By the EESC's Employers' Group

To remain successful socially, we need economic success. To ensure that the European social model continues to be sustainable, we have to improve its efficiency and increase Europe's productivity. These were the key conclusions of the discussion on The European social model – can we still afford it in a globalised world?, which took place in Sopot, Poland, on 27 September 2018.

The EU accounts for 7 % of the world's population, 20 % of global GDP and at least 40 % of global public spending on social protection, noted Jacek Krawczyk, President of the EESC's Employers' Group. Nevertheless, a feeling of exclusion continues to grow among European citizens, as does populism, he said.

The participants agreed that a proper balance between economic and social policies was needed, but there was disagreement about how this balance should be proportioned. For BusinessEurope's Markus Beyrer, boosting competitiveness remains a priority. In his view, the strength of the European social model is attributable to the variety of national solutions and this approach should be maintained.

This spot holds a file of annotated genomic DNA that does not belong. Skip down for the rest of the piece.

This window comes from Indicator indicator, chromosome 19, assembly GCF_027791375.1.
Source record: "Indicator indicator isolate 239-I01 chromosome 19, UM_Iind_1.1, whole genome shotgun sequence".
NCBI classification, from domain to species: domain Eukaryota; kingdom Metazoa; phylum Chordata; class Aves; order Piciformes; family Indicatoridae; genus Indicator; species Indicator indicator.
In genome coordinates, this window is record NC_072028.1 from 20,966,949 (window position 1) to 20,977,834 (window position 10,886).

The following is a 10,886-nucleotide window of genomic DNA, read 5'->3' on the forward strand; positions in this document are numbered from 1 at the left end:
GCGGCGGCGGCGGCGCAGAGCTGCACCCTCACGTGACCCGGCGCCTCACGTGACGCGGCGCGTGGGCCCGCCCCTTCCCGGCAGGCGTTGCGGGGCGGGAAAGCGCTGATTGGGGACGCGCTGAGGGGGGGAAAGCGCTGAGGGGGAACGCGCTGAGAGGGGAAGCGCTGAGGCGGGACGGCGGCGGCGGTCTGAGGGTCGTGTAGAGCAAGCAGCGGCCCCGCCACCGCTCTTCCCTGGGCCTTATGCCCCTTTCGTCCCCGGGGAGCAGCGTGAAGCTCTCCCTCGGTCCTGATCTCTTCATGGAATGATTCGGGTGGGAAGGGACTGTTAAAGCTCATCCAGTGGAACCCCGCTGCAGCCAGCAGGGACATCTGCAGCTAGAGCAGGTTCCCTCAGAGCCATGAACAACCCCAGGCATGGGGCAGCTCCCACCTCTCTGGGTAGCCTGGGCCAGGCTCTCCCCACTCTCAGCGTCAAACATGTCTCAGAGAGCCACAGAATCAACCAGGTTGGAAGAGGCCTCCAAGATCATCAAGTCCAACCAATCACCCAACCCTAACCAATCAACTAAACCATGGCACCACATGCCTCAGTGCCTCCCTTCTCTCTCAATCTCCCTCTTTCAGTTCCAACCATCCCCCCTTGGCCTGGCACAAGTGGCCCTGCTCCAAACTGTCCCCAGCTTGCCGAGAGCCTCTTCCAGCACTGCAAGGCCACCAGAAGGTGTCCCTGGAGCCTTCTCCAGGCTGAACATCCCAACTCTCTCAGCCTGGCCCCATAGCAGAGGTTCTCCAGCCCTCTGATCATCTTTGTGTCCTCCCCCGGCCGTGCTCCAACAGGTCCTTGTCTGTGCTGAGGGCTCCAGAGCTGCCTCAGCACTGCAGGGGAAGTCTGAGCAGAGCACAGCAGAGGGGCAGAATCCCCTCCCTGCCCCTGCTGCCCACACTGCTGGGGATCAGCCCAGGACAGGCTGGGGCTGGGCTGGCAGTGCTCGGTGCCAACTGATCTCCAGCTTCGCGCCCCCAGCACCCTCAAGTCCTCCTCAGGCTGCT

Economic, social and environmental rights must all be placed on an equal footing. Social rights are also human rights, underlined Katarzyna Gardaphadze of the OSCE.

Maciej Witucki, president of the management board of Polish company Work Service, reminded attendees that in order to finance social systems we needed to tax companies and workers and that in order to provide jobs we needed to educate people properly.

The European social model should not be seen as a cost but as an investment. There is a need for true social dialogue to dispel distrust between workers, employers and the state, emphasised Dorota Gardias of the Polish Trade Unions Forum.

Hans-Peter Klös, from the Cologne Institute of Economic Research, pointed out that without increasing Europe's productivity it would be difficult to preserve the European social model.

The discussion took place at the European Forum for New Ideas, organised by the Polish Confederation Lewiatan. (jl)